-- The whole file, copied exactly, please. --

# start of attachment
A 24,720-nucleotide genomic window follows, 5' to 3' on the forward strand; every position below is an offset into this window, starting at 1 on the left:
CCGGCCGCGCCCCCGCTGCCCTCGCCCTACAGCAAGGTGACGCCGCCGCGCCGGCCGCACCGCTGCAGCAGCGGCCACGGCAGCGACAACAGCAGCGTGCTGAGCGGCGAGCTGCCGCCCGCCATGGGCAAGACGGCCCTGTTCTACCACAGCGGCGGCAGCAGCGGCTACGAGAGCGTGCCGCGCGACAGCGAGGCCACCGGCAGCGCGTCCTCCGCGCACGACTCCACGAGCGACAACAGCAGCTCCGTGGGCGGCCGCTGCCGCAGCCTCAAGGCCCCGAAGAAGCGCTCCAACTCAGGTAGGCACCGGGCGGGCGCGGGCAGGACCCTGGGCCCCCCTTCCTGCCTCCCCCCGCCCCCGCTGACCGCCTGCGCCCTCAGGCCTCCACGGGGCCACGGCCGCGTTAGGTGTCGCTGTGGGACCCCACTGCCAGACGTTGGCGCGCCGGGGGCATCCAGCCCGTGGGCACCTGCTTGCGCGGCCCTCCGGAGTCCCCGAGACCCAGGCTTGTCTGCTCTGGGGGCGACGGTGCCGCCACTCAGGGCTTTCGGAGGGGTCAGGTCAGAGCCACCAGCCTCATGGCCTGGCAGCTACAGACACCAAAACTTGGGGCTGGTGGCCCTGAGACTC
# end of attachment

A 24,720-nucleotide genomic window follows, 5' to 3' on the forward strand; every position below is an offset into this window, starting at 1 on the left:
CCGGCCGCGCCCCCGCTGCCCTCGCCCTACAGCAAGGTGACGCCGCCGCGCCGGCCGCACCGCTGCAGCAGCGGCCACGGCAGCGACAACAGCAGCGTGCTGAGCGGCGAGCTGCCGCCCGCCATGGGCAAGACGGCCCTGTTCTACCACAGCGGCGGCAGCAGCGGCTACGAGAGCGTGCCGCGCGACAGCGAGGCCACCGGCAGCGCGTCCTCCGCGCACGACTCCACGAGCGACAACAGCAGCTCCGTGGGCGGCCGCTGCCGCAGCCTCAAGGCCCCGAAGAAGCGCTCCAACTCAGGTAGGCACCGGGCGGGCGCGGGCAGGACCCTGGGCCCCCCTTCCTGCCTCCCCCCGCCCCCGCTGACCGCCTGCGCCCTCAGGCCTCCACGGGGCCACGGCCGCGTTAGGTGTCGCTGTGGGACCCCACTGCCAGACGTTGGCGCGCCGGGGGCATCCAGCCCGTGGGCACCTGCTTGCGCGGCCCTCCGGAGTCCCCGAGACCCAGGCTTGTCTGCTCTGGGGGCGACGGTGCCGCCACTCAGGGCTTTCGGAGGGGTCAGGTCAGAGCCACCAGCCTCATGGCCTGGCAGCTACAGACACCAAAACTTGGGGCTGGTGGCCCTGAGACTC